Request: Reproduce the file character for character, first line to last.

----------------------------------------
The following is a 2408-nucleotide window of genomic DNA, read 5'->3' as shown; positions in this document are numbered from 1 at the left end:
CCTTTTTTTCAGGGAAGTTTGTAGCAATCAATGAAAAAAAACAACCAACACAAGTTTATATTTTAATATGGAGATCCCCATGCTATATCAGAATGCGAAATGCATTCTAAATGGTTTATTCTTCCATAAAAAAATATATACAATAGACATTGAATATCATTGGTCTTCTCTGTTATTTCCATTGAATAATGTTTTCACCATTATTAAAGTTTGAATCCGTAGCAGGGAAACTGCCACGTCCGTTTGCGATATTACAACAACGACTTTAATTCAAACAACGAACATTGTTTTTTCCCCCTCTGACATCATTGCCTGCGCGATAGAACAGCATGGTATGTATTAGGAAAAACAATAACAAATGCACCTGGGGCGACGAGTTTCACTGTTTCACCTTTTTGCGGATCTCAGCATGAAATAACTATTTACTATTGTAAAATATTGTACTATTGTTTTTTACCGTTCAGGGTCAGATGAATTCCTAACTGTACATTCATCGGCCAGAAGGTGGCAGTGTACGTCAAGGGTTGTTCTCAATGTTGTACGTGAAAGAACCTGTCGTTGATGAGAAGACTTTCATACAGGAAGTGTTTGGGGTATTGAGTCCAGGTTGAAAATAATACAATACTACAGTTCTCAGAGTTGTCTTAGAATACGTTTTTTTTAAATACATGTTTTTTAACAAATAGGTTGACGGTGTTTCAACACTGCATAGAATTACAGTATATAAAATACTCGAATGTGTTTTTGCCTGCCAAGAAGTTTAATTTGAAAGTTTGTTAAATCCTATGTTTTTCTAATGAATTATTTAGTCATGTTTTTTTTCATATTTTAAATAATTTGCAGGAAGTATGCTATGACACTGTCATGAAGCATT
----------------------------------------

The following is a 2408-nucleotide window of genomic DNA, read 5'->3' as shown; positions in this document are numbered from 1 at the left end:
CCTTTTTTTCAGGGAAGTTTGTAGCAATCAATGAAAAAAAACAACCAACACAAGTTTATATTTTAATATGGAGATCCCCATGCTATATCAGAATGCGAAATGCATTCTAAATGGTTTATTCTTCCATAAAAAAATATATACAATAGACATTGAATATCATTGGTCTTCTCTGTTATTTCCATTGAATAATGTTTTCACCATTATTAAAGTTTGAATCCGTAGCAGGGAAACTGCCACGTCCGTTTGCGATATTACAACAACGACTTTAATTCAAACAACGAACATTGTTTTTTCCCCCTCTGACATCATTGCCTGCGCGATAGAACAGCATGGTATGTATTAGGAAAAACAATAACAAATGCACCTGGGGCGACGAGTTTCACTGTTTCACCTTTTTGCGGATCTCAGCATGAAATAACTATTTACTATTGTAAAATATTGTACTATTGTTTTTTACCGTTCAGGGTCAGATGAATTCCTAACTGTACATTCATCGGCCAGAAGGTGGCAGTGTACGTCAAGGGTTGTTCTCAATGTTGTACGTGAAAGAACCTGTCGTTGATGAGAAGACTTTCATACAGGAAGTGTTTGGGGTATTGAGTCCAGGTTGAAAATAATACAATACTACAGTTCTCAGAGTTGTCTTAGAATACGTTTTTTTTAAATACATGTTTTTTAACAAATAGGTTGACGGTGTTTCAACACTGCATAGAATTACAGTATATAAAATACTCGAATGTGTTTTTGCCTGCCAAGAAGTTTAATTTGAAAGTTTGTTAAATCCTATGTTTTTCTAATGAATTATTTAGTCATGTTTTTTTTCATATTTTAAATAATTTGCAGGAAGTATGCTATGACACTGTCATGAAGCATT